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Time Was Soft There: A Paris Sojourn at…

Time Was Soft There: A Paris Sojourn at Shakespeare & Co. (2005)

by Jeremy Mercer

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7822417,778 (3.71)73
  1. 00
    Shakespeare and Company, Paris: A History of the Rag & Bone Shop of the Heart by Krista Halverson (alanteder)
    alanteder: Another excellent recent book on George Whitman's legendary Paris book store "Shakespeare and Co."
  2. 00
    Shakespeare and Company by Sylvia Beach (sneuper)
    sneuper: Books about the bookstore Shakespeare and Company in Paris

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» See also 73 mentions

English (20)  Portuguese (1)  Catalan (1)  Spanish (1)  Dutch (1)  All languages (24)
Showing 1-5 of 20 (next | show all)
What an awful read. Thoroughly disappointed in what I had hoped would be a memoir about working and living in a bookstore instead of the territorial shenanigans and drama between its employees. Perhaps I had a rather romantic view of what this book would be, but I just found the execution rather tedious and annoying.

It's a lot less about the bookstore and books than it is about the people who work there. I suppose that it makes for more interesting reading, but I was not at all interested in the escape from the past background of the narrator, or his romantic entanglements, or his territorial powerplays with the other residents. Also wasn't to interested in the romantic dramas with the other people who lived/worked there, nor could I summon much interest in the dangers of the possible loss of the store. Based on the author's description of how it was/is run, it was not really a surprised.

As the author left Canada for Paris, I had hoped there might be some discussion of similarities/differences between bookstores at home and those in France. Anything, such as how they were run, the corporate nature of large chains vs. a store like Shakespeare & Co., etc. That was not the focus here, unfortunately.

This was more about the author exercising his own personal demons. There's a whiff of a "Gary Sue" to him that just doesn't make me root for him. I personally disliked his anecdote of revealing a prominent doctor seeing prostitutes. The doctor staged a successful PR campaign that even turned the newspaper against Mercier and his reporting partner. They claimed that this was a health risk and of public interest. Uh, no. Health risk possibly, but not of public interest.

He thanks the store and George for his time there, but it's just not a compelling read.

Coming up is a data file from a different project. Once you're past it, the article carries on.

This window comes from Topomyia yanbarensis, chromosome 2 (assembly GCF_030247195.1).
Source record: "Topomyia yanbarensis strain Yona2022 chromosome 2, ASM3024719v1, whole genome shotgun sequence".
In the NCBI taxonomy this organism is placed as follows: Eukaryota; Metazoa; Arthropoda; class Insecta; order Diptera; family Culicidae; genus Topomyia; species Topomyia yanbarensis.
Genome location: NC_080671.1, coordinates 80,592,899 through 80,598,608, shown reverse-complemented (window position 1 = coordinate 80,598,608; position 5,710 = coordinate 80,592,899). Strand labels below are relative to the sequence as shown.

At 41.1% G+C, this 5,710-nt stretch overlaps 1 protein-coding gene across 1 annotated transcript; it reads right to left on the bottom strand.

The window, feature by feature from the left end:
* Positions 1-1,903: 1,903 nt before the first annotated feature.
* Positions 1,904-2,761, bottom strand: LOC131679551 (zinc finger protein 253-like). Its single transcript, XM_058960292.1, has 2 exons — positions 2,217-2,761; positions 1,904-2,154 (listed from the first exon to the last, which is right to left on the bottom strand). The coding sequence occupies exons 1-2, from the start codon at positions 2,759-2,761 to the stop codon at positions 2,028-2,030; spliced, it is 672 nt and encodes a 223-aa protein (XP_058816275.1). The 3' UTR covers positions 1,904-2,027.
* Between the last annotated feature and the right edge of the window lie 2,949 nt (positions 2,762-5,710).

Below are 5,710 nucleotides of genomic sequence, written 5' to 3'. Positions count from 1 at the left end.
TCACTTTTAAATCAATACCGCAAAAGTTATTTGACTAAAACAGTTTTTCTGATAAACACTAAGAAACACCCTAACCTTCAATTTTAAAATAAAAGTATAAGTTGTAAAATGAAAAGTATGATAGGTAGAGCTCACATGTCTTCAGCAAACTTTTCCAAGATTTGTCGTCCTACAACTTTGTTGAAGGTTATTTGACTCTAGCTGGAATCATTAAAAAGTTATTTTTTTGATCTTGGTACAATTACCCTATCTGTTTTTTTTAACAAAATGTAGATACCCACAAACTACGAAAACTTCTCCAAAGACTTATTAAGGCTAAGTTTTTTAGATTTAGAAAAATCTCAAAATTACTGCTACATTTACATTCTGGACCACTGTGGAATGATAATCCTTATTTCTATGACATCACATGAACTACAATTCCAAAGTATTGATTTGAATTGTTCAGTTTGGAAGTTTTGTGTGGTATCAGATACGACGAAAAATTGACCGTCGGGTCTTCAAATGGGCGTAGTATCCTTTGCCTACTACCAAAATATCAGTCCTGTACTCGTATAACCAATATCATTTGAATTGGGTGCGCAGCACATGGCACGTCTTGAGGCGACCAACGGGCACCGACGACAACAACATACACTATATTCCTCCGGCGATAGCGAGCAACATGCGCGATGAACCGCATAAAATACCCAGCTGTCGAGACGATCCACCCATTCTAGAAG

I'm mad I bought it. Library book for sure. ( )
  acciolibros | Feb 11, 2018 |
This should be a great book. I wanted it to be, like, so bad.

Its a true(ish?) account of a fellow Canuck who goes to that temple of literary Gods, the used bookstore "Shakespeare & Company", ekes out an existence on one of the numerous guest cots throughout the store, interacting with the literary hopefuls scraping by working in the store, scamming, weaselling, chiselling and sometimes writing, and the owner, famous George.

The store itself is legendary. I myself have been there, in the heart of Paris, had tea in the books-&-people packed rooms riddled with roaches and swirling with the gaga eyed sycophants like myself who wanted, somehow, to be anointed with greatness by immersing ourselves into it. Doesn't work that way though.

I can recommend the visit. You get a free cookie. Lukewarm tea. A lab pup that buggers off with one of your mittens. A memory, a story, but not a book, or a novel, or whatever Jeremey was shooting for with this one.

Too bad. He has skill, his material is a rich vein of solid gold, but his own persona too often becomes the theme. Memoirs of a nobody packaged as literary tribute to ghosts still needing a voice.

3 stars.
( )
  LeonardGMokos | Nov 22, 2016 |
Canadian ex-newspaperman Jeremy Mercer was down on his luck and funds when he managed to find a berth at George Whitman's Shakespeare and Company bookstore in Paris, France in late 1999. The memoir of his stay and of the people he met was first published in 2005 as "Books, Baguettes and Bedbugs: The Left Bank World of Shakespeare and Co" and later as "Time Was Soft There." The second title comes from a passage in the book where Mercer contrasts hard and soft prison time and concludes that his Shakespeare & Co. time was "soft time."

Whitman's Shakespeare and Co. is the 2nd legendary store to bear that name after he inherited it from Sylvia Beach. Beach's original store was closed by the German occupation during WWII and never reopened afterwards. Beach was famous as the founder of the Paris english-language book store which also functioned as a lending library and mail-drop for many ex-pat writers in the 1920's & 1930's and she was also the first book-format publisher of James Joyce's "Ulysses". Whitman's store was originally called La Mistral when it opened in 1951 and the name-change came in 1964.

The overall arc of the book is Jeremy Mercer's path from down-on-his-luck writer to Shakespeare and Company veteran alongside George Whitman's search for reconciliation with his then estranged daughter Sylvia (yes, named after Sylvia Beach) Whitman. The reading journey was definitely a soft time and is recommended for book store lovers.